Ask someone to name an Irish non-governmental organisation working in the developing world and the chances are they will say Concern. Founded in 1968 in response to the Biafra crisis in Africa, the organisation has built up an enviable reputation at home and abroad. More than 2,000 people work for Concern in over 30 countries and it has operatives in Iraq and Liberia, presently two of the most troubled countries in the world.
In addition, there are a number of fund-raising offices in the UK and the US, and the organisation employs about 120 people at its Dublin headquarters that are split between Camden Street in the city centre and Rathmines. Keeping everyone in touch is not an easy task but Concern’s IT manager Sylvester Murphy (pictured) and his technical support officer Martin Shiels keep the communication channels open.
“Our job is to put in place an infrastructure to make the work of Concern’s people more efficient and more effective,” says Murphy. “We have a heavy dependence on communication flow between the field and here. The information provided from the field is used for funding campaigns and in schools and so on, and IT supports the transfer of that information.”
The plan is to offer a variety of service levels to all Concern workers no matter where they are. At the moment email is available universally. Each worker has an email address of the form firstname.lastname@example.org and can access email over Concern’s virtual private network.
Additional services such as database access will be rolled out at a later stage. This will allow workers to access templates for project proposals, for instance.
Murphy and Shiels are already able to use the network to offer worldwide technical support from the Camden Street offices. “Last week, I set up a printer in Kinshasa, restored files in Kabul and ran a backup in New York, all from my desk,” says Shiels. But, are the internet links to those parts of the world reliable? “There are reliability issues,” concedes Shiels, “but they are manageable. For instance, our operation in Afghanistan runs off a generator. Now, obviously they can’t run the generator 24 hours a day but we know when they will be up and when they will be down, and we can time our communication accordingly.”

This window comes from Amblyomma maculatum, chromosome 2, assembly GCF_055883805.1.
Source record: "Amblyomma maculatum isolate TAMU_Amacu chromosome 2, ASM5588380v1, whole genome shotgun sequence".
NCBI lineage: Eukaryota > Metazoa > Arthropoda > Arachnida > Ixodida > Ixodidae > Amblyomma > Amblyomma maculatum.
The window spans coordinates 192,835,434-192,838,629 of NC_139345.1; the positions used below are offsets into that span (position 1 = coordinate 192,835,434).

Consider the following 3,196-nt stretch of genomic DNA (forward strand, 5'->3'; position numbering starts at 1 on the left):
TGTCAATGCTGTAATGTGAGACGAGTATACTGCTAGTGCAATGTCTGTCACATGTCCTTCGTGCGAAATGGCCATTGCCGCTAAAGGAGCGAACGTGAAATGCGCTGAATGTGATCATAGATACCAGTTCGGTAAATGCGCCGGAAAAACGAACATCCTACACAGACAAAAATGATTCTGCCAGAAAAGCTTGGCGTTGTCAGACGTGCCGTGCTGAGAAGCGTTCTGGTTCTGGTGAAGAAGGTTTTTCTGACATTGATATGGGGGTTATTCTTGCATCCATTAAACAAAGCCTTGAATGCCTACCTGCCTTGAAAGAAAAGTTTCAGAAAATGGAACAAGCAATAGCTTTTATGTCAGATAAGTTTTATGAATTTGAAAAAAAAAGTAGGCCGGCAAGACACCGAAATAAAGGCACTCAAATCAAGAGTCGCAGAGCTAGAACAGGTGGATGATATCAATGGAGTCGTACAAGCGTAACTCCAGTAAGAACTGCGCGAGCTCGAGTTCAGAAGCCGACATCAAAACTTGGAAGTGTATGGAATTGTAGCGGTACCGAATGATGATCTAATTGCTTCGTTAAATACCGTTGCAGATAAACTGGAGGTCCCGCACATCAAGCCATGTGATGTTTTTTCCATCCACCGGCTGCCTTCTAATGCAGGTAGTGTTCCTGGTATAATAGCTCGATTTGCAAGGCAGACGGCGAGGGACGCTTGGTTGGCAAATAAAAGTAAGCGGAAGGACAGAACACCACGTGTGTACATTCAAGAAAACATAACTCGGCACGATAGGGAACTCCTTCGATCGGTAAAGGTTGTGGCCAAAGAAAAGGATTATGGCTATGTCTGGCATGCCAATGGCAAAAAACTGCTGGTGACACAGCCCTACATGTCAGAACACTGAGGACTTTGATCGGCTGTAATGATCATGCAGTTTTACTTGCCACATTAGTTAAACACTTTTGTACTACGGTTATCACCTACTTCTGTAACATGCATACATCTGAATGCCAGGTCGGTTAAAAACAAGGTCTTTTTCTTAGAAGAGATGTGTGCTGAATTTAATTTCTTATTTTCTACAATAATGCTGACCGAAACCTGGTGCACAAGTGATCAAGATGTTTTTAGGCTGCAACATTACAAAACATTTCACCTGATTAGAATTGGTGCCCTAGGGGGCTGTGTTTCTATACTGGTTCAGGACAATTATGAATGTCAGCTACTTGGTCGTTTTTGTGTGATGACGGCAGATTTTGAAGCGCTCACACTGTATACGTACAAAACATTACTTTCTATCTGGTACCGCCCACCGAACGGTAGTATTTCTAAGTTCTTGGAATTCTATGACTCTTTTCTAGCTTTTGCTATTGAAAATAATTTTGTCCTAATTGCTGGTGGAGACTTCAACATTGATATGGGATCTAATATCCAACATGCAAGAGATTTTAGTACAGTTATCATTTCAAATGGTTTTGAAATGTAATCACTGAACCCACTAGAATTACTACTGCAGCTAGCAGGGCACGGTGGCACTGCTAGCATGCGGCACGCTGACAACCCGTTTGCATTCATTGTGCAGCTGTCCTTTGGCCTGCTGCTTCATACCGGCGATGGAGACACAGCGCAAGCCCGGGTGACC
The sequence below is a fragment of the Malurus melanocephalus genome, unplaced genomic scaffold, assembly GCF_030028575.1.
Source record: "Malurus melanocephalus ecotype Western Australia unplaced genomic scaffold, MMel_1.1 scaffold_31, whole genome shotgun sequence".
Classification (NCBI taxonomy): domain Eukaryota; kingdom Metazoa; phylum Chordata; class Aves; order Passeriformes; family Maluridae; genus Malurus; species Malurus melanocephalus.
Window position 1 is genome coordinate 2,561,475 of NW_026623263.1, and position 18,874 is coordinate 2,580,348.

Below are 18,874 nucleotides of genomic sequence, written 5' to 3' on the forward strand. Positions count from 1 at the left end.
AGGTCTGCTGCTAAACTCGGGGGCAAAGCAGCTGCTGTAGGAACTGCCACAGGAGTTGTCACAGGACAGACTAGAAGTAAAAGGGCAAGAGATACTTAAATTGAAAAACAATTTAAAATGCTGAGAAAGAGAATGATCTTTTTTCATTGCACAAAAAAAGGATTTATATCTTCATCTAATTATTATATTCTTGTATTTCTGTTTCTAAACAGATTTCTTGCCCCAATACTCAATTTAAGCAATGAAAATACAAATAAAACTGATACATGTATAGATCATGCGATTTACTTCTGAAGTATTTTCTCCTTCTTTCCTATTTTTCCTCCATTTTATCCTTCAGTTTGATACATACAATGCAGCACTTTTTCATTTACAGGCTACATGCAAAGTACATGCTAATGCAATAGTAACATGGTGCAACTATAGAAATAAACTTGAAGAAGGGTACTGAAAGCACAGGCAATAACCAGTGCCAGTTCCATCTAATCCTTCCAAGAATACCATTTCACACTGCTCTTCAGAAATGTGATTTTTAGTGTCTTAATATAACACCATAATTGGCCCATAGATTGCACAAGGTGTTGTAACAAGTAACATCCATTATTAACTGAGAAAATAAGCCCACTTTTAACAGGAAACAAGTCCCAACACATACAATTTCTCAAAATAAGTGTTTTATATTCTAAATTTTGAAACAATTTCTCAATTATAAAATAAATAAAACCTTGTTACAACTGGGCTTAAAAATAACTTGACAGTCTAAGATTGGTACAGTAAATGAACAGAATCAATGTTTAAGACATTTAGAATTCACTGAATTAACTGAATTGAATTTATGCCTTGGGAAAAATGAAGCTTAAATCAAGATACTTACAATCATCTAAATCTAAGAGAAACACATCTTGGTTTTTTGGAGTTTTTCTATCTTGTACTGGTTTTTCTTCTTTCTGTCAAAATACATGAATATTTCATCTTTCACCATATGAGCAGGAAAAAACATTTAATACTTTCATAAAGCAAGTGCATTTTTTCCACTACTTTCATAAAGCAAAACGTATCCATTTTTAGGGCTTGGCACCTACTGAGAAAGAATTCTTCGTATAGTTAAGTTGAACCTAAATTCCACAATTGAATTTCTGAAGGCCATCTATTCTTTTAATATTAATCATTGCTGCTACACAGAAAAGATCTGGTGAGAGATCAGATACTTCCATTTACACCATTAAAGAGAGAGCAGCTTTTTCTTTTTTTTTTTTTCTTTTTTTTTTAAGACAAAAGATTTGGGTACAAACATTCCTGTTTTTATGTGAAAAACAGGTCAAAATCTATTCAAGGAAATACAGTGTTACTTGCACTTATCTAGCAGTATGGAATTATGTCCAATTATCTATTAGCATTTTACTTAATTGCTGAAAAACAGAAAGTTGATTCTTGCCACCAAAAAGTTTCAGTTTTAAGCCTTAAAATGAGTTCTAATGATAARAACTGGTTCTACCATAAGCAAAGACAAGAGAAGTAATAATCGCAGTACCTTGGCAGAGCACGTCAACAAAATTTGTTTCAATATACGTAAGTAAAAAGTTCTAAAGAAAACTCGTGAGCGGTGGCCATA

Communication methods also vary depending on location. “In a conflict zone, the infrastructure may have been destroyed,” says Murphy. “However, in other areas, it may have leap-frogged to a quite advanced level. While broadband may not be available everywhere, dial-up service generally is. For more remote locations, however, CODAN or packet-switched radio is used.
“Connection speeds over the entire network can vary from 2400bps to as high as you like,” says Shiels.
To manage such a diverse network, Concern turned to a supplier called Allied Telesyn for its communications hardware. The organisation is a long-term customer. “We chose Allied Telesyn because it does exactly what it says on the tin,” jokes Shiels. “We have specific needs for specific services. You look at the spectrum of what’s available and you choose what fits. Also their pre-sales service is excellent.” Allied Telesyn switches and hubs are used in Concern operations throughout the world wherever possible.
In a recent upgrade to the Dublin backbone, Murphy and Shiels identified the 8350GB switch as the most appropriate for their needs and Allied Telesyn provided three units on approval. “This switch is an essential element of our infrastructure. Without it we would not be able to provide the services we do,” says Murphy.
The installation was handled by Paul Pendlebury of Prospect Network Systems that works with Allied Telesyn in Ireland. “Concern had pre-picked the 8350GB because it wanted gigabit connectivity with both fibre and copper options,” explains Pendlebury. One of the outstanding features that Allied Telesyn offers, he says, is quality of service (QoS). “QoS is very important to Concern as it runs soft phones between its two Dublin sites. It has its main PABX [private automatic branch exchange] in Camden Street but the console that runs that is in Rathmines.”
The two sites are connected by the Bord Gáis dark fibre ring. “This means it has 1GB full duplex connectivity to run a voice over IP [internet protocol] link as well as data and applications at an affordable rate,” says Pendlebury.
According to Shiels, the new switches improved the network service from the moment they were switched on. “We migrated from 10 baseT [10Mbps] networking to 100 baseT [100Mbps] and we had been using hubs as opposed to switches in the past so our people here noticed an immediate increase in network speed,” says Shiels.
For Concern workers across the globe, however, the hardware is not an issue, but rather what they can do with it to make a better life for the people of the developing world.
By David Stewart